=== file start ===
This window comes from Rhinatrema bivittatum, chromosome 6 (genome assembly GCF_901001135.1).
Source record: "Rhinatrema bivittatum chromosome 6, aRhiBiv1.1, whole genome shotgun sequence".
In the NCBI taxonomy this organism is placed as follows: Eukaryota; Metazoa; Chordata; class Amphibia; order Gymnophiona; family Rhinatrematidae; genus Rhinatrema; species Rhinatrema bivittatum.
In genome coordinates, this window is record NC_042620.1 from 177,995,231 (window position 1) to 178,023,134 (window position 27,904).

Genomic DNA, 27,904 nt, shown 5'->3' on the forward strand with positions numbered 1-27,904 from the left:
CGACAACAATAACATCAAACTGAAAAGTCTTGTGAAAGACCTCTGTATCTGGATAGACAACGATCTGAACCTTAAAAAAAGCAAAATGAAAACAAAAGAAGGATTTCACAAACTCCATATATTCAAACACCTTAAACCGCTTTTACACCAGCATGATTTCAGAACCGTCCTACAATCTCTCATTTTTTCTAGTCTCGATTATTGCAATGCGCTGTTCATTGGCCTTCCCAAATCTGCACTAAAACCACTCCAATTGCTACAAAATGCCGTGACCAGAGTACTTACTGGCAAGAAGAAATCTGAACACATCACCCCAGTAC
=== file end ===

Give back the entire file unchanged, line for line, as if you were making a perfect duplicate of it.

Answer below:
This window comes from Rhinatrema bivittatum, chromosome 6 (genome assembly GCF_901001135.1).
Source record: "Rhinatrema bivittatum chromosome 6, aRhiBiv1.1, whole genome shotgun sequence".
In the NCBI taxonomy this organism is placed as follows: Eukaryota; Metazoa; Chordata; class Amphibia; order Gymnophiona; family Rhinatrematidae; genus Rhinatrema; species Rhinatrema bivittatum.
In genome coordinates, this window is record NC_042620.1 from 177,995,231 (window position 1) to 178,023,134 (window position 27,904).

Genomic DNA, 27,904 nt, shown 5'->3' on the forward strand with positions numbered 1-27,904 from the left:
CGACAACAATAACATCAAACTGAAAAGTCTTGTGAAAGACCTCTGTATCTGGATAGACAACGATCTGAACCTTAAAAAAAGCAAAATGAAAACAAAAGAAGGATTTCACAAACTCCATATATTCAAACACCTTAAACCGCTTTTACACCAGCATGATTTCAGAACCGTCCTACAATCTCTCATTTTTTCTAGTCTCGATTATTGCAATGCGCTGTTCATTGGCCTTCCCAAATCTGCACTAAAACCACTCCAATTGCTACAAAATGCCGTGACCAGAGTACTTACTGGCAAGAAGAAATCTGAACACATCACCCCAGTAC